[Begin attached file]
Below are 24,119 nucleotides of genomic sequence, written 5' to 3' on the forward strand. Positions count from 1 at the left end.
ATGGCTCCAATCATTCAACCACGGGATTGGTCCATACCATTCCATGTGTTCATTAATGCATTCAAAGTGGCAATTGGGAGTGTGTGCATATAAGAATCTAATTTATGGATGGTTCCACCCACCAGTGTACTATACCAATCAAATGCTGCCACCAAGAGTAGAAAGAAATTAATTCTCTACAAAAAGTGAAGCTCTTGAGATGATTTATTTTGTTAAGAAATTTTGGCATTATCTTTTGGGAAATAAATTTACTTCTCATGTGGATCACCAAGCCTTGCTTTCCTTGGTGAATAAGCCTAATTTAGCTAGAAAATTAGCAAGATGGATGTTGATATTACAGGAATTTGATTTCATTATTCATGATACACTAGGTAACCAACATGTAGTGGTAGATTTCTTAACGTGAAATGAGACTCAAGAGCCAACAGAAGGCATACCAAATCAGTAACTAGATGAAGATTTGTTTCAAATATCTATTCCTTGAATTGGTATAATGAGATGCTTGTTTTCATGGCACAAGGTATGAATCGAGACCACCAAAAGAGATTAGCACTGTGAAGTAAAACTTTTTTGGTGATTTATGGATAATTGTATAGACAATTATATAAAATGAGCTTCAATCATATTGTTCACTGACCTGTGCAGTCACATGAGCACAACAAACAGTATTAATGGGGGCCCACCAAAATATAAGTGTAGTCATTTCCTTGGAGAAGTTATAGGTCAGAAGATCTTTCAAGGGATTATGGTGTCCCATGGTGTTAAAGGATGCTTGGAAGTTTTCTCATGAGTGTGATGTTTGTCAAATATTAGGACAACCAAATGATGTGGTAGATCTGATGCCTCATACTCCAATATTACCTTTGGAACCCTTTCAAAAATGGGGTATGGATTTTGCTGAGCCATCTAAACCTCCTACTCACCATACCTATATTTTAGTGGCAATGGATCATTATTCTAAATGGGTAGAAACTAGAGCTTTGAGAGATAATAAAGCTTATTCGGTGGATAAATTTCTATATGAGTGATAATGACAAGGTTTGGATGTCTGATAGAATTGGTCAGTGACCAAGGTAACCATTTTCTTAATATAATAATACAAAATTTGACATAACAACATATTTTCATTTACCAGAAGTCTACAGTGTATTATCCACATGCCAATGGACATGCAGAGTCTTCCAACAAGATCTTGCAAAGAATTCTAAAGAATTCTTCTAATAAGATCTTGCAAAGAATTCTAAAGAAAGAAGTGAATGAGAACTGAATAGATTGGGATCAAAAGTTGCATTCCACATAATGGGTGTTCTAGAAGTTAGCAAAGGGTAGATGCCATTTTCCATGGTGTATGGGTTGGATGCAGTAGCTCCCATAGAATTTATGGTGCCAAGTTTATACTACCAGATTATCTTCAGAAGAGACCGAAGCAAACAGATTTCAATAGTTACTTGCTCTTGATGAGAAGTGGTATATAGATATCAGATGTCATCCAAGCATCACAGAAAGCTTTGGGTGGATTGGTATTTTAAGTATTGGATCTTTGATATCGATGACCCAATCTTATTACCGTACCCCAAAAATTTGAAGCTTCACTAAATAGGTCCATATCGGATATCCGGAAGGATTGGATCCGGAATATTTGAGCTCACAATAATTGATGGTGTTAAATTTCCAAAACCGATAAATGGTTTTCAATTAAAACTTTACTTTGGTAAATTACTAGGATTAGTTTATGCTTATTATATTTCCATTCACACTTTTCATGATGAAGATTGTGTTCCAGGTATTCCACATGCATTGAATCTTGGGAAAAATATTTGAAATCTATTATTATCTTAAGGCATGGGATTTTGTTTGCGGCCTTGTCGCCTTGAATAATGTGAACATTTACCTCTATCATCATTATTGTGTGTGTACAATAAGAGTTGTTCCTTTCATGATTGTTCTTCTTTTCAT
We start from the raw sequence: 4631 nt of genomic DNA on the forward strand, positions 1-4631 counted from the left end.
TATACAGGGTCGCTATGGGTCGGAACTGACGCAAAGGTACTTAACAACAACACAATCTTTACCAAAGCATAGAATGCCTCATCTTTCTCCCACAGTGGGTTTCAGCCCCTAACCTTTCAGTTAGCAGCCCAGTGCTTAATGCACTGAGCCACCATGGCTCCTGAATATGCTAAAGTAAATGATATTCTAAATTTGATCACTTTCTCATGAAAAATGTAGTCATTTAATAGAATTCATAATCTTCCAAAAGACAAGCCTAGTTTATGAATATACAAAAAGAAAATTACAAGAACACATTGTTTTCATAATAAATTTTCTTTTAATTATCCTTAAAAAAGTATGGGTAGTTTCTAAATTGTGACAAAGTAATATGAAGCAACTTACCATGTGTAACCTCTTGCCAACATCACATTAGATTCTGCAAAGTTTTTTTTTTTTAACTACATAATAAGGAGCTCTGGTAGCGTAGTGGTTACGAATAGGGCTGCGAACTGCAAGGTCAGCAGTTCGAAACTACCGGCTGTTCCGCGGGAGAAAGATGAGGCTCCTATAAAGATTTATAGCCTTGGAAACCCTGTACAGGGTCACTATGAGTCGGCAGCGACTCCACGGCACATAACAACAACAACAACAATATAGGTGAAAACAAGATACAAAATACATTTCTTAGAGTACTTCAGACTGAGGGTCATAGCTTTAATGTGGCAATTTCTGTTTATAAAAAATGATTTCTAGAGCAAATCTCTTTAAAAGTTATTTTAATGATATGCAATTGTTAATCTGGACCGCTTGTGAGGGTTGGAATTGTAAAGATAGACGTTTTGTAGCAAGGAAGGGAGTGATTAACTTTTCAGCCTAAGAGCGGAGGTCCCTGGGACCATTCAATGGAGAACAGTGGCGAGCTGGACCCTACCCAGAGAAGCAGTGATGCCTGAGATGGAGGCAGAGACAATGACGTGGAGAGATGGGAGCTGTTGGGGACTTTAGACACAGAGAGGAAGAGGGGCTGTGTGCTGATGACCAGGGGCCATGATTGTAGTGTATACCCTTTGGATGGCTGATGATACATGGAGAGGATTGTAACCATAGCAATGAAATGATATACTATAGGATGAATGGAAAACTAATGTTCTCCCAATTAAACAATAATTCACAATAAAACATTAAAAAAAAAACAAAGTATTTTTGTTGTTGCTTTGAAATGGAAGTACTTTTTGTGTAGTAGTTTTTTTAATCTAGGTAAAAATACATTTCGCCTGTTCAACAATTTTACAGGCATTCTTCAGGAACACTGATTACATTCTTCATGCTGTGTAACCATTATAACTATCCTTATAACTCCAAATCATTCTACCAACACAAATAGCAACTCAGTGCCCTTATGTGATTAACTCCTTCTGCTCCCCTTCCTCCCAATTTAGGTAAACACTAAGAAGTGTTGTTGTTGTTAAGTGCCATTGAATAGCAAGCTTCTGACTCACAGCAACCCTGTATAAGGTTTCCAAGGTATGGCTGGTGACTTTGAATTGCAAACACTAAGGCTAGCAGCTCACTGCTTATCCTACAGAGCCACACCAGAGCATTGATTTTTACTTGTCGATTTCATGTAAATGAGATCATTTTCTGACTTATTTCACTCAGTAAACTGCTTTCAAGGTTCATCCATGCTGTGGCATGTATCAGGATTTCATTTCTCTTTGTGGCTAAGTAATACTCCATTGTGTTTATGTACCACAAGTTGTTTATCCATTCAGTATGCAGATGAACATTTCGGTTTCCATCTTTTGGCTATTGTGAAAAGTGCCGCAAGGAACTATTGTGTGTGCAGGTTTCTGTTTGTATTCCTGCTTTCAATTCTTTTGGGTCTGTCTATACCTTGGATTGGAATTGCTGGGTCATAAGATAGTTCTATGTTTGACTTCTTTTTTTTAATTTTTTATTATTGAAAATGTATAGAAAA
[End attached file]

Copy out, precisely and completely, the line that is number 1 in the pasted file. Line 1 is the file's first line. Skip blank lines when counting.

Below are 24,119 nucleotides of genomic sequence, written 5' to 3' on the forward strand. Positions count from 1 at the left end.